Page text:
The knowledge of Natural-History, being Observation of Matters of Fact, is more certain than most others, and in my slender Opinion, less subject to Mistakes than Reasonings, Hypotheses, and Deductions are; ... These are things we are sure of, so far as our Senses are not fallible; and which, in probability, have been ever since the Creation, and will remain to the End of the World, in the same Condition we now find them.
The most fundamental difference between compounds of low molecular weight and macromolecular compounds resides in the fact that the latter may exhibit properties that cannot be deduced from a close examination of the low molecular weight materials. Not very different structures can be obtained from a few building blocks; but if 10,000 or 100,000 blocks are at hand, the most varied structures become possible, such as houses or halls, whose special structure cannot be predicted from the constructions that are possible with only a few building blocks... Thus, a chromosome can be viewed as a material whose macromolecules possess a well defined arrangement, like a living room in which each piece of furniture has its place.
The scientist, if he is to be more than a plodding gatherer of bits of information, needs to exercise an active imagination. The scientists of the past whom we now recognize as great are those who were gifted with transcendental imaginative powers, and the part played by the imaginative faculty of his daily life is as least as important for the scientist as it is for the worker in any other field—much more important than for most. A good scientist thinks logically and accurately when conditions call for logical and accurate thinking—but so does any other good worker when he has a sufficient number of well-founded facts to serve as the basis for the accurate, logical induction of generalizations and the subsequent deduction of consequences.
The supreme task of the physicist is to arrive at those universal elementary laws from which the cosmos can be built up by pure deduction. There is no logical path to these laws; only intuition, resting on sympathetic understanding of experience, can reach them.
There can be no ultimate statements science: there can be no statements in science which can not be tested, and therefore none which cannot in principle be refuted, by falsifying some of the conclusions which can be deduced from them.
There is synthesis when, in combining therein judgments that are made known to us from simpler relations, one deduces judgments from them relative to more complicated relations.
There is analysis when from a complicated truth one deduces more simple truths.
There is analysis when from a complicated truth one deduces more simple truths.
There is a tradition of opposition between adherents of induction and of deduction. In my view it would be just as sensible for the two ends of a worm to quarrel.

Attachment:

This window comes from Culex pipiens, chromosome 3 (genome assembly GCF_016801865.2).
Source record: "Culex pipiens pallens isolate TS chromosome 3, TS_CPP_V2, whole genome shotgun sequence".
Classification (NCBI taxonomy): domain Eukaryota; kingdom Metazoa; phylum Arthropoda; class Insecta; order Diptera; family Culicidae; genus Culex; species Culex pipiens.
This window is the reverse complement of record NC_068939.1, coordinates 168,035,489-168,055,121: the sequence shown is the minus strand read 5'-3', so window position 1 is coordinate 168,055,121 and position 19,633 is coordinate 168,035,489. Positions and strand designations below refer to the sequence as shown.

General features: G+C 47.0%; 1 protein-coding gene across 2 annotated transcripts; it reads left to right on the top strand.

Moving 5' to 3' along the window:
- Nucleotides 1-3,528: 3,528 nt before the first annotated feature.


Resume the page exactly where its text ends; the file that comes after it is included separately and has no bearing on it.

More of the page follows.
There is nothing distinctively scientific about the hypothetico-deductive process. It is not even distinctively intellectual. It is merely a scientific context for a much more general stratagem that underlies almost all regulative processes or processes of continuous control, namely feedback, the control of performance by the consequences of the act performed. In the hypothetico-deductive scheme the inferences we draw from a hypothesis are, in a sense, its logical output. If they are true, the hypothesis need not be altered, but correction is obligatory if they are false. The continuous feedback from inference to hypothesis is implicit in Whewell's account of scientific method; he would not have dissented from the view that scientific behaviour can be classified as appropriately under cybernetics as under logic.
Unless the structure of the nucleus has a surprise in store for us, the conclusion seems plain—there is nothing in the whole system if laws of physics that cannot be deduced unambiguously from epistemological considerations. An intelligence, unacquainted with our universe, but acquainted with the system of thought by which the human mind interprets to itself the contents of its sensory experience, and should be able to attain all the knowledge of physics that we have attained by experiment.
We have seven or eight geological facts, related by Moses on the one part, and on the other, deduced solely from the most exact and best verified geological observations, and yet agreeing perfectly with each other, not only in substance, but in the order of their succession... That two accounts derived from sources totally distinct from and independent on each other should agree not only in the substance but in the order of succession of two events only, is already highly improbable, if these facts be not true, both substantially and as to the order of their succession. Let this improbability, as to the substance of the facts, be represented only by 1/10. Then the improbability of their agreement as to seven events is 1.7/10.7 that is, as one to ten million, and would be much higher if the order also had entered into the computation.
We shall therefore say that a program has common sense if it automatically deduces for itself a sufficient wide class of immediate consequences of anything it is told and what it already knows. ... Our ultimate objective is to make programs that learn from their experience as effectively as humans do.